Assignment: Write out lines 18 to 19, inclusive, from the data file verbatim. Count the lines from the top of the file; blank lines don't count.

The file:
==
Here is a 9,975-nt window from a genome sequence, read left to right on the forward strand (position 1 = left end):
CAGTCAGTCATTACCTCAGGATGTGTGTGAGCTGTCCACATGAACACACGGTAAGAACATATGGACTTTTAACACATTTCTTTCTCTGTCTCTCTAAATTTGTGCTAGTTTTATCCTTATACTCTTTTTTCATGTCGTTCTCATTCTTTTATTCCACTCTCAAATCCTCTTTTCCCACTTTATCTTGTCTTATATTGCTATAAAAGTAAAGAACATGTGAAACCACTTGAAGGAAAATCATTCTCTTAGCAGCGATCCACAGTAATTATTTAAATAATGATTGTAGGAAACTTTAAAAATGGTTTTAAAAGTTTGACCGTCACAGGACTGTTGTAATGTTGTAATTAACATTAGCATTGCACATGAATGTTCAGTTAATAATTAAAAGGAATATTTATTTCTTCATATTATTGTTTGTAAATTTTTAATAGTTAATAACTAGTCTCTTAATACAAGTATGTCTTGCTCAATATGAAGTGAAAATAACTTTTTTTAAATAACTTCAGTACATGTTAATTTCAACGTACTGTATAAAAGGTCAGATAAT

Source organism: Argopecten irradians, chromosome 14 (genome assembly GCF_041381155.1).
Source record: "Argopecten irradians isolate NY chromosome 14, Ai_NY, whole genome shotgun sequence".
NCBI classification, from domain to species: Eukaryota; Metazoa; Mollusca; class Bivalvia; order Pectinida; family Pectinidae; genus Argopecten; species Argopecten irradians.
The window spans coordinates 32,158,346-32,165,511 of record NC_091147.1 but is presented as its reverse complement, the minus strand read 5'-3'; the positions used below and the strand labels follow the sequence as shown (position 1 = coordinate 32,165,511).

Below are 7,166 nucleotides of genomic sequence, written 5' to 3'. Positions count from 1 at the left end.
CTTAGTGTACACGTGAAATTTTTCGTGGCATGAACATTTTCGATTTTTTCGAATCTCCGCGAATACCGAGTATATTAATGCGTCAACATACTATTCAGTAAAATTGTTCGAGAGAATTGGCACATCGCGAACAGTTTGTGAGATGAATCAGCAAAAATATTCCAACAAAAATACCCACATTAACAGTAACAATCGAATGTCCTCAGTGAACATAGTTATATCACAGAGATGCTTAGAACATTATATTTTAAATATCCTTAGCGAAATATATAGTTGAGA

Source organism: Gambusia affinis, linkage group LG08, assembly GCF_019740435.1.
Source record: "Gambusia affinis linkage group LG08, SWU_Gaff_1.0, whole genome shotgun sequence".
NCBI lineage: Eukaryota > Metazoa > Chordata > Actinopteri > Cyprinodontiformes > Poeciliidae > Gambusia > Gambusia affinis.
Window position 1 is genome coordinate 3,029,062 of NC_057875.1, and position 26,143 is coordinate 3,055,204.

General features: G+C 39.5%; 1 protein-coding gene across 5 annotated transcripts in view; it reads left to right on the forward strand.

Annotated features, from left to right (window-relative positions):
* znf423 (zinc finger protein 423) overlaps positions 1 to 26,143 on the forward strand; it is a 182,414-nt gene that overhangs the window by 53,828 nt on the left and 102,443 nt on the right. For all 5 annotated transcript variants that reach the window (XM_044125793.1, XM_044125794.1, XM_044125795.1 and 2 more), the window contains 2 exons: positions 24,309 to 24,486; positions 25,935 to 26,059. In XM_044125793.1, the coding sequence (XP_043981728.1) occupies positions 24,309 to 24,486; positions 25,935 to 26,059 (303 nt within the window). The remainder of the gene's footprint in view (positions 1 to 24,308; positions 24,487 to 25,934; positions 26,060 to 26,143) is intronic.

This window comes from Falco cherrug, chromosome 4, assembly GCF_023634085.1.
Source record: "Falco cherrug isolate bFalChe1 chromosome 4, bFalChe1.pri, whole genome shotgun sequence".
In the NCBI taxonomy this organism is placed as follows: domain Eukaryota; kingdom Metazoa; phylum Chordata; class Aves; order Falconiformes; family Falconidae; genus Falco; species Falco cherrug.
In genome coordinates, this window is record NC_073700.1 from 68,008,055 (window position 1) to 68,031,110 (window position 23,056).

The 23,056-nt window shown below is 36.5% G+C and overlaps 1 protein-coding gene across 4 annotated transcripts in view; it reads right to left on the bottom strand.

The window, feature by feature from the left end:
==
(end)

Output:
In the NCBI taxonomy this organism is placed as follows: domain Eukaryota; kingdom Metazoa; phylum Chordata; class Aves; order Falconiformes; family Falconidae; genus Falco; species Falco cherrug.
In genome coordinates, this window is record NC_073700.1 from 68,008,055 (window position 1) to 68,031,110 (window position 23,056).